So, we can retrieve the respective set from a subset of indices with the given mapping:

private Set
    
      unMapIndex(Set
     
       sets) { Set
      
        ret = new HashSet(); for (Set s : sets) { HashSet subset = new HashSet(); for (Integer i : s) { subset.add(reverseMap.get(i)); } ret.add(subset); } return ret; }
      
     
    

5.3. Binary Representation

Or, we can represent each subset using binary. If an element of the actual set exists in this subset its respective value is 1; otherwise it is 0.

For our fruit example, the power set would be:

{ [0,0,0] -> {} [1,0,0] -> {"APPLE"} [0,1,0] -> {"ORANGE"} [1,1,0] -> {"APPLE", "ORANGE"} [0,0,1] -> {"MANGO"} [1,0,1] -> {"APPLE", "MANGO"} [0,1,1] -> {"ORANGE", "MANGO"} [1,1,1] -> {"APPLE", "ORANGE", "MANGO"} }

So, we can retrieve the respective set from a binary subset with the given mapping:

private Set
    
      unMapBinary(Collection
     
       sets) { Set
      
        ret = new HashSet(); for (List s : sets) { HashSet subset = new HashSet(); for (int i = 0; i < s.size(); i++) { if (s.get(i)) { subset.add(reverseMap.get(i)); } } ret.add(subset); } return ret; }
      
     
    

5.4. Recursive Algorithm Implementation

In this step, we'll try to implement the previous code using both data structures.

Before calling one of these functions, we need to call the initializeMap method to get the ordered list. Also, after creating our data structure, we need to call the respective unMap function to retrieve the actual objects:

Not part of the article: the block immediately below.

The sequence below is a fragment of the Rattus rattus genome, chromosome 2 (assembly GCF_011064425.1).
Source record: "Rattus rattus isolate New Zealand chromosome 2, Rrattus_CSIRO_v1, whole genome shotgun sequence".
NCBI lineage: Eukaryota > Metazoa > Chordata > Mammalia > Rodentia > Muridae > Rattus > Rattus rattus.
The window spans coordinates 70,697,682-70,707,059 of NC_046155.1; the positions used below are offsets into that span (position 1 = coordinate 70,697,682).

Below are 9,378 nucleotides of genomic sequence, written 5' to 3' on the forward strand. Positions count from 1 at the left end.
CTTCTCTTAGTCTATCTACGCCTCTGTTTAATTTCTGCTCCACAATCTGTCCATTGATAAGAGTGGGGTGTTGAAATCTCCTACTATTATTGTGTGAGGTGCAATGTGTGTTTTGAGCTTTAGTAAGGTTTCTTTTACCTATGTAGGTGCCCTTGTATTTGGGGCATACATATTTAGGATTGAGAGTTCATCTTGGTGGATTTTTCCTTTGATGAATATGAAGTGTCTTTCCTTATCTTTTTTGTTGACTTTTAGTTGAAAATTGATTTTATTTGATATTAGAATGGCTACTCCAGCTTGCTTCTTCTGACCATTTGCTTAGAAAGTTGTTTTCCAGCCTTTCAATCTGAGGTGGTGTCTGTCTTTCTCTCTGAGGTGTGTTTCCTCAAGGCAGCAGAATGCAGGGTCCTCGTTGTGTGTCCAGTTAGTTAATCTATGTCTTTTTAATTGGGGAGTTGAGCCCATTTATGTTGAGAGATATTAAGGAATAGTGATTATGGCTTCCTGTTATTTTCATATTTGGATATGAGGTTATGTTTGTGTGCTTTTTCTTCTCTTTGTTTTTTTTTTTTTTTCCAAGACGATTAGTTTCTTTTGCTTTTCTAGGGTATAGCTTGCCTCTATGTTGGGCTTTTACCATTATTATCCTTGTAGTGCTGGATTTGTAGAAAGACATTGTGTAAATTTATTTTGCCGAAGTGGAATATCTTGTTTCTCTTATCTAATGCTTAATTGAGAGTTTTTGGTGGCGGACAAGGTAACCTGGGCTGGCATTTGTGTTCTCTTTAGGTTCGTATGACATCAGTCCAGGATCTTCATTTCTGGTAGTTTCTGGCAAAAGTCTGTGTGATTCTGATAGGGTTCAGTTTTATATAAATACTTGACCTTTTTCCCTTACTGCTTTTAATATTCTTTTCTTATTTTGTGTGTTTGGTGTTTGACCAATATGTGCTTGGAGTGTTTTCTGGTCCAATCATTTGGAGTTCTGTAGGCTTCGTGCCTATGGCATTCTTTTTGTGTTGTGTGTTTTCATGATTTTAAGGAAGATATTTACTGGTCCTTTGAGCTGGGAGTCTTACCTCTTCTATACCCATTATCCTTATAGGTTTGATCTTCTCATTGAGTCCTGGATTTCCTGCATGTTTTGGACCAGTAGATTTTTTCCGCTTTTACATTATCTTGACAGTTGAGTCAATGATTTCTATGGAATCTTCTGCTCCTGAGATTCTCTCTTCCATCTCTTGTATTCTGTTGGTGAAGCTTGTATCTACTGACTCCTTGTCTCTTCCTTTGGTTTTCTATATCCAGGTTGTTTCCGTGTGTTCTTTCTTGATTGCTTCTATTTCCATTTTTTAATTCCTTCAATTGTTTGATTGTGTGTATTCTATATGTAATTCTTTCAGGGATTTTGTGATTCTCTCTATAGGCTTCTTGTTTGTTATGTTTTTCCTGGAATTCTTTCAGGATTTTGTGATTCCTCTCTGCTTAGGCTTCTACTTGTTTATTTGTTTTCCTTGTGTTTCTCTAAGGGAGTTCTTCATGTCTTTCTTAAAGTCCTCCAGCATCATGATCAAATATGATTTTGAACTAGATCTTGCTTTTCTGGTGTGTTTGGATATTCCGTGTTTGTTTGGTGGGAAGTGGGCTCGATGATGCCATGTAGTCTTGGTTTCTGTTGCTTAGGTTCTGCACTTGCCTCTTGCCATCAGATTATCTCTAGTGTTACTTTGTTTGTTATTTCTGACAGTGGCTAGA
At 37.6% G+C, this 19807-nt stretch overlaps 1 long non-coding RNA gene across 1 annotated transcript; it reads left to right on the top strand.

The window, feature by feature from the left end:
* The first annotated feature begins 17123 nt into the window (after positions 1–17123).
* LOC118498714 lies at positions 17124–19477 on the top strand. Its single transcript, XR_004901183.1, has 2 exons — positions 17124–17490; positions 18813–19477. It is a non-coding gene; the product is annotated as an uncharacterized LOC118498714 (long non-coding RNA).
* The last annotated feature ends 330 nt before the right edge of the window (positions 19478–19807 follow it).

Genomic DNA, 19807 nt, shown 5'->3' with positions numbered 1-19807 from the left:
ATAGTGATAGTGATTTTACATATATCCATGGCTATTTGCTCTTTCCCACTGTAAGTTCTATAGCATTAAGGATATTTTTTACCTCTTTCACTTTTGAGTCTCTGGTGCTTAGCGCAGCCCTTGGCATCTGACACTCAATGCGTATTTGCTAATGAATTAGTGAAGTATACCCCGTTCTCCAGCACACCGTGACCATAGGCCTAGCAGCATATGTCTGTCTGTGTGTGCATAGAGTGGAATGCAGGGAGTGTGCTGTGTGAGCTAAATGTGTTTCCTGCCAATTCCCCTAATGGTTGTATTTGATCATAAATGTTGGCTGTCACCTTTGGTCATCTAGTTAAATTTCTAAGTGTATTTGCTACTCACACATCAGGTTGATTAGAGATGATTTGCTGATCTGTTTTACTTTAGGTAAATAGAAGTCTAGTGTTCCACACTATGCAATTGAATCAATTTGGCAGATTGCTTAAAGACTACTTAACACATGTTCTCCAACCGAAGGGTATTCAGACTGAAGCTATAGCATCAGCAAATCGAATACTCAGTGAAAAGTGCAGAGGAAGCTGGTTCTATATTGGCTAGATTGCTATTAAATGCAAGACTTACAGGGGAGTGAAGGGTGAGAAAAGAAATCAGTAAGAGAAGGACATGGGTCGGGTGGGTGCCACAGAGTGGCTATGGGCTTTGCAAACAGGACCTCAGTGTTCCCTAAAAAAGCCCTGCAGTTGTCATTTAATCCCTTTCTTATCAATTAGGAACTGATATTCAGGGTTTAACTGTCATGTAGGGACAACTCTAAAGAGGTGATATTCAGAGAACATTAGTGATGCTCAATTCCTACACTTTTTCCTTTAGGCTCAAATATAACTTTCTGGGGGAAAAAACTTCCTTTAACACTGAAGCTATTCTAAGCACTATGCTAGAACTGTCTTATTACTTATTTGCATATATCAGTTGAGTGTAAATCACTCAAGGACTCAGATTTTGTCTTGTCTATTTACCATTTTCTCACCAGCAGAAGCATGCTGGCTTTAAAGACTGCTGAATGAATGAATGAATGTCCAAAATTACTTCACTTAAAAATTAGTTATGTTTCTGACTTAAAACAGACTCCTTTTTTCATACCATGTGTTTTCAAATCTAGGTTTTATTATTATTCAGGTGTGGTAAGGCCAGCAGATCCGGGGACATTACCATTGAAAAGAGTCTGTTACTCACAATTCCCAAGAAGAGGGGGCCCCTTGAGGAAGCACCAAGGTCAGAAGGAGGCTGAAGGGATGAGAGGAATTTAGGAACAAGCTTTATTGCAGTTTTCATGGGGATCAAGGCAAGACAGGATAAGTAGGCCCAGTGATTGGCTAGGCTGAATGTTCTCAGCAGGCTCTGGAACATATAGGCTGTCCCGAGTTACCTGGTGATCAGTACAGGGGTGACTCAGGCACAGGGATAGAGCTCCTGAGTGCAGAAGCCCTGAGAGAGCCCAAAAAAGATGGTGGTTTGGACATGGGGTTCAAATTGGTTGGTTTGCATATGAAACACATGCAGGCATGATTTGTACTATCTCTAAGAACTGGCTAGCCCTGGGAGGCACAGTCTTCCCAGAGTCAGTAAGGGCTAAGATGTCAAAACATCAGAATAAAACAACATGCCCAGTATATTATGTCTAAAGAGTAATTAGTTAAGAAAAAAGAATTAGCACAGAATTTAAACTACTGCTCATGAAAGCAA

public Set
    
      recursivePowerSetIndexRepresentation(Collection set) { initializeMap(set); Set
     
       powerSetIndices = recursivePowerSetIndexRepresentation(0, set.size()); return unMapIndex(powerSetIndices); }
     
    

So, let's try our hand at the index representation:

private Set
    
      recursivePowerSetIndexRepresentation(int idx, int n) { if (idx == n) { Set
     
       empty = new HashSet(); empty.add(new HashSet()); return empty; } Set
      
        powerSetSubset = recursivePowerSetIndexRepresentation(idx + 1, n); Set
       
         powerSet = new HashSet(powerSetSubset); for (Set s : powerSetSubset) { HashSet subSetIdxInclusive = new HashSet(s); subSetIdxInclusive.add(idx); powerSet.add(subSetIdxInclusive); } return powerSet; }
       
      
     
    

Now, let's see the binary approach:

private Set
    
      recursivePowerSetBinaryRepresentation(int idx, int n) { if (idx == n) { Set
     
       powerSetOfEmptySet = new HashSet(); powerSetOfEmptySet.add(Arrays.asList(new Boolean[n])); return powerSetOfEmptySet; } Set
      
        powerSetSubset = recursivePowerSetBinaryRepresentation(idx + 1, n); Set
       
         powerSet = new HashSet(); for (List s : powerSetSubset) { List subSetIdxExclusive = new ArrayList(s); subSetIdxExclusive.set(idx, false); powerSet.add(subSetIdxExclusive); List subSetIdxInclusive = new ArrayList(s); subSetIdxInclusive.set(idx, true); powerSet.add(subSetIdxInclusive); } return powerSet; }
       
      
     
    

5.5. Iterate Through [0, 2n)

Now, there is a nice optimization we can do with the binary representation. If we look at it, we can see that each row is equivalent to the binary format of a number in [0, 2n).

So, if we iterate through numbers from 0 to 2n, we can convert that index to binary, and use it to create a boolean representation of each subset:

private List
    
      iterativePowerSetByLoopOverNumbers(int n) { List
     
       powerSet = new ArrayList(); for (int i = 0; i < (1 << n); i++) { List subset = new ArrayList(n); for (int j = 0; j < n; j++) subset.add(((1 < 0); powerSet.add(subset); } return powerSet; }
     
    

5.6. Minimal Change Subsets by Gray Code

Now, if we define any bijective function from binary representation of length n to a number in [0, 2n), we can generate subsets in any order that we want.

Gray Code is a well-known function that is used to generate binary representations of numbers so that the binary representation of consecutive numbers differ by only one bit (even the difference of the last and first numbers is one).

We can thus optimize this just a bit further:

private List
    
      iterativePowerSetByLoopOverNumbersWithGrayCodeOrder(int n) { List